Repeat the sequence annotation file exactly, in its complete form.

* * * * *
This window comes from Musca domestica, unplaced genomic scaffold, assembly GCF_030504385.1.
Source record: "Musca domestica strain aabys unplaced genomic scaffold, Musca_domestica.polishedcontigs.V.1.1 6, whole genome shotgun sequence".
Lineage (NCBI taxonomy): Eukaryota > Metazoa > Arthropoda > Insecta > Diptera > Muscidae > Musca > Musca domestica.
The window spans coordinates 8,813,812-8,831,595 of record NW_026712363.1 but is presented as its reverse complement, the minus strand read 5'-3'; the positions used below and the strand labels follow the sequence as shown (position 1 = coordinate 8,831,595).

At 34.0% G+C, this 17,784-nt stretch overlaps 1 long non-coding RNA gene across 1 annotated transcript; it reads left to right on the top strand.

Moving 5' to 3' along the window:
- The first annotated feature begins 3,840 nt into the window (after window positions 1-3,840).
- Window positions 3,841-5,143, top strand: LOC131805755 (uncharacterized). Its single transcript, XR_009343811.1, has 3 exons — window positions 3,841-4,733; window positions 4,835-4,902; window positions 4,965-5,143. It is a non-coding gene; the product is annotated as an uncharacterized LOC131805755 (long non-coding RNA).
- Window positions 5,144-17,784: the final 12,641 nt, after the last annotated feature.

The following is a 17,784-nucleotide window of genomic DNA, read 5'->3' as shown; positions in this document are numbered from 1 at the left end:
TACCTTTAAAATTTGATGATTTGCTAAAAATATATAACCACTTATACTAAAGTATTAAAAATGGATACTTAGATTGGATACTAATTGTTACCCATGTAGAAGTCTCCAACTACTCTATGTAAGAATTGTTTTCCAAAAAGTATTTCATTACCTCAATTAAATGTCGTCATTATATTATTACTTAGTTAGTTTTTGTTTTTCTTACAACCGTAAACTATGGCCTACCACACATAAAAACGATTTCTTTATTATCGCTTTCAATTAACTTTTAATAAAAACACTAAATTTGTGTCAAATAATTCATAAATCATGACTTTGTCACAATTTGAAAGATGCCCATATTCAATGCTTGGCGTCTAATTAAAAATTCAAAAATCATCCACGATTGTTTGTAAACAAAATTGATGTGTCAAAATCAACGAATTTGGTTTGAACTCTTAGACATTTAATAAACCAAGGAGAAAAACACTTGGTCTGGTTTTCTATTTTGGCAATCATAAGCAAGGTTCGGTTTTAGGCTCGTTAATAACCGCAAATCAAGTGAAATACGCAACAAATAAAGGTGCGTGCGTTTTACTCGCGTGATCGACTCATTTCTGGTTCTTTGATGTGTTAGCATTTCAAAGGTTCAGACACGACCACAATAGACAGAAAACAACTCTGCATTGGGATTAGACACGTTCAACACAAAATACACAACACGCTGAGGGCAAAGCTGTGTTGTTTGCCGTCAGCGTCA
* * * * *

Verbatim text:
This window comes from Musca domestica, unplaced genomic scaffold, assembly GCF_030504385.1.
Source record: "Musca domestica strain aabys unplaced genomic scaffold, Musca_domestica.polishedcontigs.V.1.1 6, whole genome shotgun sequence".
Lineage (NCBI taxonomy): Eukaryota > Metazoa > Arthropoda > Insecta > Diptera > Muscidae > Musca > Musca domestica.
The window spans coordinates 8,813,812-8,831,595 of record NW_026712363.1 but is presented as its reverse complement, the minus strand read 5'-3'; the positions used below and the strand labels follow the sequence as shown (position 1 = coordinate 8,831,595).

At 34.0% G+C, this 17,784-nt stretch overlaps 1 long non-coding RNA gene across 1 annotated transcript; it reads left to right on the top strand.

Moving 5' to 3' along the window:
- The first annotated feature begins 3,840 nt into the window (after window positions 1-3,840).
- Window positions 3,841-5,143, top strand: LOC131805755 (uncharacterized). Its single transcript, XR_009343811.1, has 3 exons — window positions 3,841-4,733; window positions 4,835-4,902; window positions 4,965-5,143. It is a non-coding gene; the product is annotated as an uncharacterized LOC131805755 (long non-coding RNA).
- Window positions 5,144-17,784: the final 12,641 nt, after the last annotated feature.

The following is a 17,784-nucleotide window of genomic DNA, read 5'->3' as shown; positions in this document are numbered from 1 at the left end:
TACCTTTAAAATTTGATGATTTGCTAAAAATATATAACCACTTATACTAAAGTATTAAAAATGGATACTTAGATTGGATACTAATTGTTACCCATGTAGAAGTCTCCAACTACTCTATGTAAGAATTGTTTTCCAAAAAGTATTTCATTACCTCAATTAAATGTCGTCATTATATTATTACTTAGTTAGTTTTTGTTTTTCTTACAACCGTAAACTATGGCCTACCACACATAAAAACGATTTCTTTATTATCGCTTTCAATTAACTTTTAATAAAAACACTAAATTTGTGTCAAATAATTCATAAATCATGACTTTGTCACAATTTGAAAGATGCCCATATTCAATGCTTGGCGTCTAATTAAAAATTCAAAAATCATCCACGATTGTTTGTAAACAAAATTGATGTGTCAAAATCAACGAATTTGGTTTGAACTCTTAGACATTTAATAAACCAAGGAGAAAAACACTTGGTCTGGTTTTCTATTTTGGCAATCATAAGCAAGGTTCGGTTTTAGGCTCGTTAATAACCGCAAATCAAGTGAAATACGCAACAAATAAAGGTGCGTGCGTTTTACTCGCGTGATCGACTCATTTCTGGTTCTTTGATGTGTTAGCATTTCAAAGGTTCAGACACGACCACAATAGACAGAAAACAACTCTGCATTGGGATTAGACACGTTCAACACAAAATACACAACACGCTGAGGGCAAAGCTGTGTTGTTTGCCGTCAGCGTCA